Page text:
History of Herbal Medicine
In 1154 Henry II institutionalised Common Law, which has been the basis of the legal systems of England,
Wales, Northern Ireland and Ireland, plus many other countries around the world, until the present time.
Common Law is based on the premise that everything is legal unless it is deemed
Herbal Medicine throughout history has always been protected under Common Law. However, in 1542 the
medical profession at that time wanted to prevent Herbalists from practising. Fortunately, Henry VIII, as an
avid user of herbs, came to the rescue and implemented "The Herbalist's Charter" which underpinned the
Herbalists right to practise and anyone with knowledge of herbs could continue to use them. "That at all Time
from henceforth it shall be lawful to every Person being the King's subject. having Knowledge and Experience
of the Nature of Herbs, Roots, and Waters, .........."
Nicolas Culpeper (1616 - 1654) was an apothecary who lived in a time when fees of the medical professionals
were out of the reach of the general public. Culpeper translated their medical text from Latin to English and
sold copies at a low price to the apothecaries and anyone who could read so they could use these life saving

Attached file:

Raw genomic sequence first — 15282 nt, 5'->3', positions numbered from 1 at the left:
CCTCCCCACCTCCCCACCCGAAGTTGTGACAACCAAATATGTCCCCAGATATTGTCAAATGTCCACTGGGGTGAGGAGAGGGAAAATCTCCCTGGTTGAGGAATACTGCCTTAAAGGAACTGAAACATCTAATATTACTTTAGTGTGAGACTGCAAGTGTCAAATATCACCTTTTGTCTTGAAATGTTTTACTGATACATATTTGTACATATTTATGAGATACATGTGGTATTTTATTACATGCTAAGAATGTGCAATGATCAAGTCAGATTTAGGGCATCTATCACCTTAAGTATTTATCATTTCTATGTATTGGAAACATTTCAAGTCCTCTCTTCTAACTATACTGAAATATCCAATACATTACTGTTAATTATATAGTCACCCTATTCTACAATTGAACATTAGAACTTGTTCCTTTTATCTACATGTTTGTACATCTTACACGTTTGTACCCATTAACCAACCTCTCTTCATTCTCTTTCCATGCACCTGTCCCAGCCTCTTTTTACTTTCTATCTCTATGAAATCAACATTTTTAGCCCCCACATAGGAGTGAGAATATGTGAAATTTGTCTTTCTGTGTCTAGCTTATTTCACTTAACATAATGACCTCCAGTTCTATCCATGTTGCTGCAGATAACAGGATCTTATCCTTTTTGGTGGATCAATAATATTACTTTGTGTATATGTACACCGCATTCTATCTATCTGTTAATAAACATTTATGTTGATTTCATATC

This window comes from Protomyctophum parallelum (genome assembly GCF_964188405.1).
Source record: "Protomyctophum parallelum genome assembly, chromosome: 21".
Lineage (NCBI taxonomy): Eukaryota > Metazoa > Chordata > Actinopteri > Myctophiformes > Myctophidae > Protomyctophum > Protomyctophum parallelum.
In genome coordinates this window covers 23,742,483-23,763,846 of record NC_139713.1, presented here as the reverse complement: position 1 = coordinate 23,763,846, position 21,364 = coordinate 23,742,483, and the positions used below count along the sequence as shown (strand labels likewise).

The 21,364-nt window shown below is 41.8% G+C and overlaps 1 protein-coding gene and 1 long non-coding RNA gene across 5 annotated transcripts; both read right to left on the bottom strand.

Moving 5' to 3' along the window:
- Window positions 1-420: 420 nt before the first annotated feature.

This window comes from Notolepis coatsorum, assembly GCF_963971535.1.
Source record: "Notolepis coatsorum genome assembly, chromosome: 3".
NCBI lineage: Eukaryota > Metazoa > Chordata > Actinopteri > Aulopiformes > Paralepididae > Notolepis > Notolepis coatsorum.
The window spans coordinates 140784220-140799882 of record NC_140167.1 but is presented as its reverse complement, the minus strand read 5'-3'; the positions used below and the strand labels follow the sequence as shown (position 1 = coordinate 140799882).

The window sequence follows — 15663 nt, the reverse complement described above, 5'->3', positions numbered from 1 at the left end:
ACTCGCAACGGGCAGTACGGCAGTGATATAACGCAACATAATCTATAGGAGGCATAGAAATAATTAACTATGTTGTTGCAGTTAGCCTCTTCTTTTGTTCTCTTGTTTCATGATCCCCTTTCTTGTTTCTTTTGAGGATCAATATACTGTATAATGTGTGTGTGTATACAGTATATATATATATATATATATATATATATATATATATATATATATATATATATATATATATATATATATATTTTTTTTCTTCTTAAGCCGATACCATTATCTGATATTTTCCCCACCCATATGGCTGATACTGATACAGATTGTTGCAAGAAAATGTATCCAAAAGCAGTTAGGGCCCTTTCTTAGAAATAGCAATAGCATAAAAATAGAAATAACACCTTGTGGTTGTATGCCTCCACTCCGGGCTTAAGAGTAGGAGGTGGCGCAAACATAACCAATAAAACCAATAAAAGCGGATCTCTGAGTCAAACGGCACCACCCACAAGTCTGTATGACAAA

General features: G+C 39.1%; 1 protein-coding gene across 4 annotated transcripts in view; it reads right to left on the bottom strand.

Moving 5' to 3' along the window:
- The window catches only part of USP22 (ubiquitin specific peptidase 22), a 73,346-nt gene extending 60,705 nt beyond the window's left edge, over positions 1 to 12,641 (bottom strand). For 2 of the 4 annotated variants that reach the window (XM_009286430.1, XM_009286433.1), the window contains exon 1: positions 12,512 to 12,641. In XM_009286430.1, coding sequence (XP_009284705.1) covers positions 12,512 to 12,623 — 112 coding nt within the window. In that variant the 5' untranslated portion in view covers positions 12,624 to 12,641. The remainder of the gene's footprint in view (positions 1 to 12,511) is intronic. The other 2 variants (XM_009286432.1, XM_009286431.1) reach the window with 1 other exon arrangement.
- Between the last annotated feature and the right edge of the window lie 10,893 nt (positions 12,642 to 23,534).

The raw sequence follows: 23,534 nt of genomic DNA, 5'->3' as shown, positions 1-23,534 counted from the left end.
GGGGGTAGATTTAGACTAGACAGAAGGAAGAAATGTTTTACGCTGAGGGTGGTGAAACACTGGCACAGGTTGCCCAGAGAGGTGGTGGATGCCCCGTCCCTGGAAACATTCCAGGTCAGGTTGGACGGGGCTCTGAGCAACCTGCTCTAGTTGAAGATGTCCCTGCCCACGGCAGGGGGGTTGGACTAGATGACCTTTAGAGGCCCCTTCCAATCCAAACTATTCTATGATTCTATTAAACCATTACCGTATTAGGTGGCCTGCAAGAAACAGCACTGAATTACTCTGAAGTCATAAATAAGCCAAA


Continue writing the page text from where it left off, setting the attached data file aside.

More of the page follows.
Henry VIII and Culpeper saved Herbal Medicine for the people
Thanks to the work of Fred Fletcher-Hyde and other herbalists, the 1968 Medicines Act allowed Herbalists to
continue to prescribe and prepare herbal medicines under Section 12 (1) and Section 12 (2) of this Act.
However, with our current relationship with the European Union, European Law is now having a profound
influence on our daily lives, including the jurisdiction of Herbal Medicine. European Law is founded on
Napoleonic Law, not Common Law. Napoleonic Law is based on the premise that
everything is illegal unless it is deemed legal.
Currently, law from Europe, regulatory proposals from the UK Department of Health, and possible
interference from the MHRA can dramatically affect the way Herbalists practise as well as restrict access to
herbs for everyone.
Our petition and campaign aim to challenge these issues, so Herbalists continue to practise as they do at
present and have done throughout the history of this nation, and Herbal Medicines remain freely
available to all.
History of Herbal Medicine
The Campaignfor the Protection of Herbal Medicine
It is well documented that Henry VIII
was an enthusiastic advocator of herbal medicine
even creating many recipes for his own use.
He was a "great dabbler in physic
and offered medical advice on
all occasions that presented themsleves".
Over 114 recipes are recorded as a
royal collection on a manuscript in
the British Museum.
The greed and professional jealousy
towards the herbalists by a small
number of Tudor surgeons resulted
in Henry issuing a royal proclamation
which created the Herbalists Charter
and ensured survival of the profession.
Link here to view the Charter